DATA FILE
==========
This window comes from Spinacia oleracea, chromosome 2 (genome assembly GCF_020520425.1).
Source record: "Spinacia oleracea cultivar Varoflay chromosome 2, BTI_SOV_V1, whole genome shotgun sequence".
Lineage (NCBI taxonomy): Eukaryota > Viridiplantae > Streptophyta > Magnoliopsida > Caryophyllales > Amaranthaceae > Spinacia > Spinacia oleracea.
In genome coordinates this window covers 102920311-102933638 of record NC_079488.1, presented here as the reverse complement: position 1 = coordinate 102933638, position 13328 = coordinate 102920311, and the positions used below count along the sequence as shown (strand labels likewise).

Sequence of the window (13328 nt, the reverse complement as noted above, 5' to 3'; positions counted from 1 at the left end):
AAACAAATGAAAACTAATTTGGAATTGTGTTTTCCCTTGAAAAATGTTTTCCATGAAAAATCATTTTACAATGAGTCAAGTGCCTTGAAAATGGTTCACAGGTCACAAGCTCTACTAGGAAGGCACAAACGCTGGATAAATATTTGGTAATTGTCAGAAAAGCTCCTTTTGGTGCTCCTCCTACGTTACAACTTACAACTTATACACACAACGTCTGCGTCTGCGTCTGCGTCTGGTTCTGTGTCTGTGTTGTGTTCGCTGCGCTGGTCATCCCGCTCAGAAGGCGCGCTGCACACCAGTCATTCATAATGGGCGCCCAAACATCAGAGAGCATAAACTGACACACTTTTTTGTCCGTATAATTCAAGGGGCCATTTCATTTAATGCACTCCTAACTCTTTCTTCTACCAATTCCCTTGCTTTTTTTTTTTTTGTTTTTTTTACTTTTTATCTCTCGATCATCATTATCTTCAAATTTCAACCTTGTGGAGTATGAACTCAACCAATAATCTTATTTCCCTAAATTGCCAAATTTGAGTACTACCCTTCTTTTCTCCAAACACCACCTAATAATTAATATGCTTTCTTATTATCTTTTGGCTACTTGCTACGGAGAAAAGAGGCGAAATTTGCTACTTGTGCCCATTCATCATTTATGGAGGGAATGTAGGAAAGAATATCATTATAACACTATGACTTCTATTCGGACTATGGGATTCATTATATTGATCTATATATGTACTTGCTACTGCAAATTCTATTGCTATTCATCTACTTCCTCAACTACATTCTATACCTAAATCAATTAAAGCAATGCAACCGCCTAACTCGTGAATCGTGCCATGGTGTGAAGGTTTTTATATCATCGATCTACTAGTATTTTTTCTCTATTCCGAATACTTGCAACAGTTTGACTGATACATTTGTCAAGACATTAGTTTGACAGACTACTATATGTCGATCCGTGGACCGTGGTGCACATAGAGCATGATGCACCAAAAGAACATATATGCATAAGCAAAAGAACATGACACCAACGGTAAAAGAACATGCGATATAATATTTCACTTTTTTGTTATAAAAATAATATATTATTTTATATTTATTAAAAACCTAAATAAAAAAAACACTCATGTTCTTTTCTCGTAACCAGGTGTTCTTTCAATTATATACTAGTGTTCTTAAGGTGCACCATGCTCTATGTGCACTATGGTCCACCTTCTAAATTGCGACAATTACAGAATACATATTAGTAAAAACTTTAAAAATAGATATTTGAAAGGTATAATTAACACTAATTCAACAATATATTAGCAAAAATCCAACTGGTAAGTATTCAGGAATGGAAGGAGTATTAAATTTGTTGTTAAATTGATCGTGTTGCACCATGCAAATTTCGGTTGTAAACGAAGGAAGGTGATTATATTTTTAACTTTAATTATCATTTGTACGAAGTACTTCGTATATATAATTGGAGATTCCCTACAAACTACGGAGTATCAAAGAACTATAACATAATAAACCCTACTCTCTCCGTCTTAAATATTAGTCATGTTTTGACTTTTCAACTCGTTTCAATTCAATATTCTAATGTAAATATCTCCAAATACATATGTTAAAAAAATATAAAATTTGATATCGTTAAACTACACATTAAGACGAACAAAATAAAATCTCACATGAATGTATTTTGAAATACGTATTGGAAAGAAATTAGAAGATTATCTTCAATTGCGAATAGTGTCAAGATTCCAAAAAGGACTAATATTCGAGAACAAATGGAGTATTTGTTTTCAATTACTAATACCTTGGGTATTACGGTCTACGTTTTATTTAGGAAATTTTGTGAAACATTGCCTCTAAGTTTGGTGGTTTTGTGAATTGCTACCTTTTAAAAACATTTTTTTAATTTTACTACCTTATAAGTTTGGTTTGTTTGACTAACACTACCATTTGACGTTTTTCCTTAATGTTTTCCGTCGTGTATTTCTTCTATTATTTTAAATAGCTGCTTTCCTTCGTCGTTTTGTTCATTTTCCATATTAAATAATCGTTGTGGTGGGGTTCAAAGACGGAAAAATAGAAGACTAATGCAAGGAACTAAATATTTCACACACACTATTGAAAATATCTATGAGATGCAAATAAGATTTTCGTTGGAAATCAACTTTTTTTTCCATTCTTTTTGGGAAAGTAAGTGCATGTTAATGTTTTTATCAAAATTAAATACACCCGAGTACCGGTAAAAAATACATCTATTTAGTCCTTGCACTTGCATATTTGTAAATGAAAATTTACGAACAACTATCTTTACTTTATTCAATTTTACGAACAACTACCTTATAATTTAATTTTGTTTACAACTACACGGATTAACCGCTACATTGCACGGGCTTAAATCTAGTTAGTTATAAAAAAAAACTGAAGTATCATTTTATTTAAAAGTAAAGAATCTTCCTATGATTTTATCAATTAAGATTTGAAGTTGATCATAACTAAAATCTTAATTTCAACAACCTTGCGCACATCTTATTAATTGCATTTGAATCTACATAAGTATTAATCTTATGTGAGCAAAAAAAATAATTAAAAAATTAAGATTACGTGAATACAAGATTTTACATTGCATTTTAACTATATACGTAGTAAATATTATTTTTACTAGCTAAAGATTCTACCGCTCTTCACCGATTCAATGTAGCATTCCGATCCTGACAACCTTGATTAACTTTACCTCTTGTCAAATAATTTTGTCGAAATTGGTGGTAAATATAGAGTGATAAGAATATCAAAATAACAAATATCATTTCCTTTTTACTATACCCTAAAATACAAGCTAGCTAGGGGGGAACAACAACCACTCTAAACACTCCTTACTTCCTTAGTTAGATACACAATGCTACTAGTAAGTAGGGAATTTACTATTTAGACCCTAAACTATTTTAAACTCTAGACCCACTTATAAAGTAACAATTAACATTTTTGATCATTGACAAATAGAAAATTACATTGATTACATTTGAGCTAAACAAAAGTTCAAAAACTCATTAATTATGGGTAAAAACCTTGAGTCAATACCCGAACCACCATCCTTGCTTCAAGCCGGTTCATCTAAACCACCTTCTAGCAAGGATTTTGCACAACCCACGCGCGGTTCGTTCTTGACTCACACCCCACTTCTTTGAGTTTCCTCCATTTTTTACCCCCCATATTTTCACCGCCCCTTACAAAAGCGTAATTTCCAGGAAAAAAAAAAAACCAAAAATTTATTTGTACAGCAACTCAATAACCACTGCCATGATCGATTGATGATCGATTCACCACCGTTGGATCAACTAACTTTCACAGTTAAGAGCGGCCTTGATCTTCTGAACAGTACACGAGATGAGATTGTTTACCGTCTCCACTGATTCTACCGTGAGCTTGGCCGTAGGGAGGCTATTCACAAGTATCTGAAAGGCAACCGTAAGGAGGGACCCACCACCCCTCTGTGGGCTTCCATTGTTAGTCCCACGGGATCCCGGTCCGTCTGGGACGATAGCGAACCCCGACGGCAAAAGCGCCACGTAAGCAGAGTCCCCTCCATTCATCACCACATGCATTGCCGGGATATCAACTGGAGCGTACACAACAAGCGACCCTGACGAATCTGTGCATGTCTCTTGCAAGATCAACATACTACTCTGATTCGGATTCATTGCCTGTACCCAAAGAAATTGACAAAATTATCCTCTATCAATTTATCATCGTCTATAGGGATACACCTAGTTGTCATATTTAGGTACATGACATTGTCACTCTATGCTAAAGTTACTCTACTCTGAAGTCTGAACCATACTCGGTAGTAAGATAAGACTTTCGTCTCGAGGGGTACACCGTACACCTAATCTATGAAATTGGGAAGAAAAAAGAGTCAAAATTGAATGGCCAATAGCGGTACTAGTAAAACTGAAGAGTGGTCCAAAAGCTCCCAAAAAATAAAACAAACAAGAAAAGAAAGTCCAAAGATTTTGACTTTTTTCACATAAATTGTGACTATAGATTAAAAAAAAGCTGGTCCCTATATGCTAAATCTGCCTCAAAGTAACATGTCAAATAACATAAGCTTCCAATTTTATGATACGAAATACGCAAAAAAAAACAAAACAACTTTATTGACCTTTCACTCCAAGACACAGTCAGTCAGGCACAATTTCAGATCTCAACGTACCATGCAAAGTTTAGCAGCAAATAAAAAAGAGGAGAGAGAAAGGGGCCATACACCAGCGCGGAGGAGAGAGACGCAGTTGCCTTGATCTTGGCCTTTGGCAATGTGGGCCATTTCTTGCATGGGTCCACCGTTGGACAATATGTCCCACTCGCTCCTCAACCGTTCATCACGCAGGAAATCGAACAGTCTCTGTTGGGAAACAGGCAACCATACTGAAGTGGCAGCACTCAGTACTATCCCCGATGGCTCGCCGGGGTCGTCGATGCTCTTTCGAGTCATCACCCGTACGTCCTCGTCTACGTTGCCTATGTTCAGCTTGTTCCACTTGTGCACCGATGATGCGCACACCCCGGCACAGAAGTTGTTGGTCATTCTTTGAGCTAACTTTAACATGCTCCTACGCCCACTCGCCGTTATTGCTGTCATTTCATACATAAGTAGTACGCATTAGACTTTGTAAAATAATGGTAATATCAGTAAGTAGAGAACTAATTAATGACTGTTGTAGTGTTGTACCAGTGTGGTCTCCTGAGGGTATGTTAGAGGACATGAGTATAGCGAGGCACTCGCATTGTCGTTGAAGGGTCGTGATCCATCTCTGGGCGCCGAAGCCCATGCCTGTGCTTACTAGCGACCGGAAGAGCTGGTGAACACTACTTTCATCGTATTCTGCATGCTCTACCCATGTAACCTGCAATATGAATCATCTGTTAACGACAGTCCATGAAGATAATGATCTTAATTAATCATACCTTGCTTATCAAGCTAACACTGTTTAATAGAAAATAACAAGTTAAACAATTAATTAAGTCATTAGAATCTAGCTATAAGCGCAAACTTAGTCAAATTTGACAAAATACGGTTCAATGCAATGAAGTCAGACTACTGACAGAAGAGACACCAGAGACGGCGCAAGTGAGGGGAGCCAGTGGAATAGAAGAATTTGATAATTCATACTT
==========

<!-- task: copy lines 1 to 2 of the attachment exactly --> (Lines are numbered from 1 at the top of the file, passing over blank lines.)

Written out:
This window comes from Spinacia oleracea, chromosome 2 (genome assembly GCF_020520425.1).
Source record: "Spinacia oleracea cultivar Varoflay chromosome 2, BTI_SOV_V1, whole genome shotgun sequence".